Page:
Fair deal for good education

EVERY time tuition fees are revised, even by very high percentages, for courses offered at Universities and Polytechnics Grants Committee institutions, government officials are quick to fend off attacks by pointing to the local Student Finance Scheme which offers means-tested financial assistance to needy full-time tertiary students in the form of both loans to meet living expenses, and grants to cover tuition fees, faculty expenses and student union fees.

They believe the scheme ensures that no eligible student should be unable to enrol through lack of means.

The level of support under the scheme is determined by an index derived from the family's annual disposable income (ADI), which is obtained after making the permitted deductions of rent, local school fees etc, divided by the number of family members plusthe student.

Naturally, the higher the index is, the lower the amount of grant and loan a student will be awarded. The cut-off point for the eligible ADI was $30,000 last year and is being adjusted to around $35,000 this year.

Determination of eligibility for help under this mechanism hits those students hardest who are just above the cut-off ADI, and have therefore to find ways to make up for the $40,000 plus which is the maximum level of grant and loan for an applicant this year.

Students who fall through the net of direct Government help may look for some relief from the institutional financial assistance schemes and some private donations.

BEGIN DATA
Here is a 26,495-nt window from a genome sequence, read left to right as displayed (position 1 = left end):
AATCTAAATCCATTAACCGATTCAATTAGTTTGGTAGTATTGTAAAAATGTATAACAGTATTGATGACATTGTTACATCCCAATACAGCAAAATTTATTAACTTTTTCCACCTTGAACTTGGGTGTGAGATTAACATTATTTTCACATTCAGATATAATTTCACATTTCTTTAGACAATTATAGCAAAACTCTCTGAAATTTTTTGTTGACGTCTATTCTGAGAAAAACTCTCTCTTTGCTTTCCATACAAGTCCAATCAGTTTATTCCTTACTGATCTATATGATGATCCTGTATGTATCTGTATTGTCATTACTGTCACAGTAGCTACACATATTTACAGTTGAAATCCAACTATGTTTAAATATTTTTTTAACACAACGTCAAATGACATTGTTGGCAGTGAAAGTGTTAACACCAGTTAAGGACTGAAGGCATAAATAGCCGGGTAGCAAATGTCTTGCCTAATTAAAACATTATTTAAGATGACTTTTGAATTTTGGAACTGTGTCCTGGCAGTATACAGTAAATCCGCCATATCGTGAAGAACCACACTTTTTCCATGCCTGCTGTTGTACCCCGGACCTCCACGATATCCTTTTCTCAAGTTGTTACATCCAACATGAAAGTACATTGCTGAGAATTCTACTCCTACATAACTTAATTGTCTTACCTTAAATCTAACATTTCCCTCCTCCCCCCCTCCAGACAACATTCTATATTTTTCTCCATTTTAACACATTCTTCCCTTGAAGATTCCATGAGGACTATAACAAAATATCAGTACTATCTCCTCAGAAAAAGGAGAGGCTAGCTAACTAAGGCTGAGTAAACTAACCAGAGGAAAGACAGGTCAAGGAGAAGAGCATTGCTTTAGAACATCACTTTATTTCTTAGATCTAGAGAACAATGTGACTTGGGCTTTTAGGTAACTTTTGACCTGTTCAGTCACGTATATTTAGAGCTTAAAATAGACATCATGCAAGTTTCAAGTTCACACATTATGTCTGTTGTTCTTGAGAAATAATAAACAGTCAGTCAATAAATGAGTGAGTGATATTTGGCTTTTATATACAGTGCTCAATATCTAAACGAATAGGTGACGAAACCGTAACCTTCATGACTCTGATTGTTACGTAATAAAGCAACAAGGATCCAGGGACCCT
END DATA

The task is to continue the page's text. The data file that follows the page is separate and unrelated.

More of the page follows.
These are, however, relatively limited in scope and level of support. The usual financial alternative for these less fortunate students is to engage themselves in part-time jobs of one kind or another, at the expense of a fruitful life on campus.

For some reason, the present mode of student finance is unable to accurately reflect the financial position of the student and his family. Contrary to the general call for better care and support for the elderly in our community, the costs of supporting grandparents have not been fully accounted for and spread over the applicant's whole family.

While the Government is encouraging students to be more active in school and community life, there is no recognition on a full family basis of the residential costs of tertiary learners staying on campus or having to live in rented space close to their institutions for improved participation in campus activities.

SOME other improvements are worth considering if our qualified youth are to pursue to the best of their proven ability a higher education of quality. A non-means-tested and low-interest loan scheme should be introduced under the aegis of the Government and the major banking groups to benefit students who are marginally denied assistance.

It should include an advance to help students acquire, during their full course of tertiary studies, a personal computer of an acceptable functional standard. Computers are now proving indispensable for effective learning and research.

The scheduled phasing out of the United Kingdom-Hong Kong Joint Funding Scheme for Hong Kong students receiving full-time tertiary education in the UK will bring in yearly savings of $100 million which should logically be ploughed back as an investment in students to be trained at the local universities.

To sustain the growing wealth creating capability of Hong Kong, a carefully improved network of financial aid for our tertiary student population is what we can and should do to help the younger generation to fully develop their potential.

It would also fulfil the rising education expectations of the wider community after years of strenuous effort.